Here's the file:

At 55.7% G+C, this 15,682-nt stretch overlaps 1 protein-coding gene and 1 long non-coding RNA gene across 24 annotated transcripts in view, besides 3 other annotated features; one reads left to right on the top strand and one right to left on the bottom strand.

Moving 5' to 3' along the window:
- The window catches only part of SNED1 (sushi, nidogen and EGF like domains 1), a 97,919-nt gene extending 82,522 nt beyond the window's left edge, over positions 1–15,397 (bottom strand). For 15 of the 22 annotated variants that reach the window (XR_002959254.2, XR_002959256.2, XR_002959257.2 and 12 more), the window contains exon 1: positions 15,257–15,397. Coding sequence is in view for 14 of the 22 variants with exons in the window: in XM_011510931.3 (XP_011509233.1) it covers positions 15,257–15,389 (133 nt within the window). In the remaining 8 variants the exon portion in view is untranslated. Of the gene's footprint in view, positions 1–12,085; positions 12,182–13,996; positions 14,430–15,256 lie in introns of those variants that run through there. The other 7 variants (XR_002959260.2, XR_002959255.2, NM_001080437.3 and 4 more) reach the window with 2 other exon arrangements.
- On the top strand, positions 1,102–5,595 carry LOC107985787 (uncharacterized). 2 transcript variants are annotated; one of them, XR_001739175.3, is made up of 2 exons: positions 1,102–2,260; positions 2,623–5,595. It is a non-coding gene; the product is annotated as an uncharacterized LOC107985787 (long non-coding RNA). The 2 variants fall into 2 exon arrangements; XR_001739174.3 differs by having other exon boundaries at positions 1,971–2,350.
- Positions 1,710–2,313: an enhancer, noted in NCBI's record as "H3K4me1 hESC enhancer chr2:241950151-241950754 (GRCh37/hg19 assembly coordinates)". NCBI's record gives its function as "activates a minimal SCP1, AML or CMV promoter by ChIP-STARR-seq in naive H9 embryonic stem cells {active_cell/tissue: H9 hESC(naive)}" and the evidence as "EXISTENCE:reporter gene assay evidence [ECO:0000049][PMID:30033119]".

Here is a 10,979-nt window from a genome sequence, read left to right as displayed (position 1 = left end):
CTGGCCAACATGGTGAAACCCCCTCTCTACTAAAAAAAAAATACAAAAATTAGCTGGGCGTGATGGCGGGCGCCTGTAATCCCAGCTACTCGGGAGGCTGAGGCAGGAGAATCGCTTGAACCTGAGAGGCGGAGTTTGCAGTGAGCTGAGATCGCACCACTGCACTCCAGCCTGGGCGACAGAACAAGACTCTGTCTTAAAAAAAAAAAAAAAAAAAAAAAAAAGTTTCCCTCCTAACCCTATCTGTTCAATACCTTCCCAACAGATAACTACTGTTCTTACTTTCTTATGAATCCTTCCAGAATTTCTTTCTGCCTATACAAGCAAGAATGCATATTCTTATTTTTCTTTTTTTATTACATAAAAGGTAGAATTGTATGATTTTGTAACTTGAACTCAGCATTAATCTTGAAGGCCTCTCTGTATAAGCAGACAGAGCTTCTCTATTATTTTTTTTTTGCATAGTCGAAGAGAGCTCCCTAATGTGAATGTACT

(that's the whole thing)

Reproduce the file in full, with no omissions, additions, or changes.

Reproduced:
At 55.7% G+C, this 15,682-nt stretch overlaps 1 protein-coding gene and 1 long non-coding RNA gene across 24 annotated transcripts in view, besides 3 other annotated features; one reads left to right on the top strand and one right to left on the bottom strand.

Moving 5' to 3' along the window:
- The window catches only part of SNED1 (sushi, nidogen and EGF like domains 1), a 97,919-nt gene extending 82,522 nt beyond the window's left edge, over positions 1–15,397 (bottom strand). For 15 of the 22 annotated variants that reach the window (XR_002959254.2, XR_002959256.2, XR_002959257.2 and 12 more), the window contains exon 1: positions 15,257–15,397. Coding sequence is in view for 14 of the 22 variants with exons in the window: in XM_011510931.3 (XP_011509233.1) it covers positions 15,257–15,389 (133 nt within the window). In the remaining 8 variants the exon portion in view is untranslated. Of the gene's footprint in view, positions 1–12,085; positions 12,182–13,996; positions 14,430–15,256 lie in introns of those variants that run through there. The other 7 variants (XR_002959260.2, XR_002959255.2, NM_001080437.3 and 4 more) reach the window with 2 other exon arrangements.
- On the top strand, positions 1,102–5,595 carry LOC107985787 (uncharacterized). 2 transcript variants are annotated; one of them, XR_001739175.3, is made up of 2 exons: positions 1,102–2,260; positions 2,623–5,595. It is a non-coding gene; the product is annotated as an uncharacterized LOC107985787 (long non-coding RNA). The 2 variants fall into 2 exon arrangements; XR_001739174.3 differs by having other exon boundaries at positions 1,971–2,350.
- Positions 1,710–2,313: an enhancer, noted in NCBI's record as "H3K4me1 hESC enhancer chr2:241950151-241950754 (GRCh37/hg19 assembly coordinates)". NCBI's record gives its function as "activates a minimal SCP1, AML or CMV promoter by ChIP-STARR-seq in naive H9 embryonic stem cells {active_cell/tissue: H9 hESC(naive)}" and the evidence as "EXISTENCE:reporter gene assay evidence [ECO:0000049][PMID:30033119]".

Here is a 10,979-nt window from a genome sequence, read left to right as displayed (position 1 = left end):
CTGGCCAACATGGTGAAACCCCCTCTCTACTAAAAAAAAAATACAAAAATTAGCTGGGCGTGATGGCGGGCGCCTGTAATCCCAGCTACTCGGGAGGCTGAGGCAGGAGAATCGCTTGAACCTGAGAGGCGGAGTTTGCAGTGAGCTGAGATCGCACCACTGCACTCCAGCCTGGGCGACAGAACAAGACTCTGTCTTAAAAAAAAAAAAAAAAAAAAAAAAAAGTTTCCCTCCTAACCCTATCTGTTCAATACCTTCCCAACAGATAACTACTGTTCTTACTTTCTTATGAATCCTTCCAGAATTTCTTTCTGCCTATACAAGCAAGAATGCATATTCTTATTTTTCTTTTTTTATTACATAAAAGGTAGAATTGTATGATTTTGTAACTTGAACTCAGCATTAATCTTGAAGGCCTCTCTGTATAAGCAGACAGAGCTTCTCTATTATTTTTTTTTTGCATAGTCGAAGAGAGCTCCCTAATGTGAATGTACT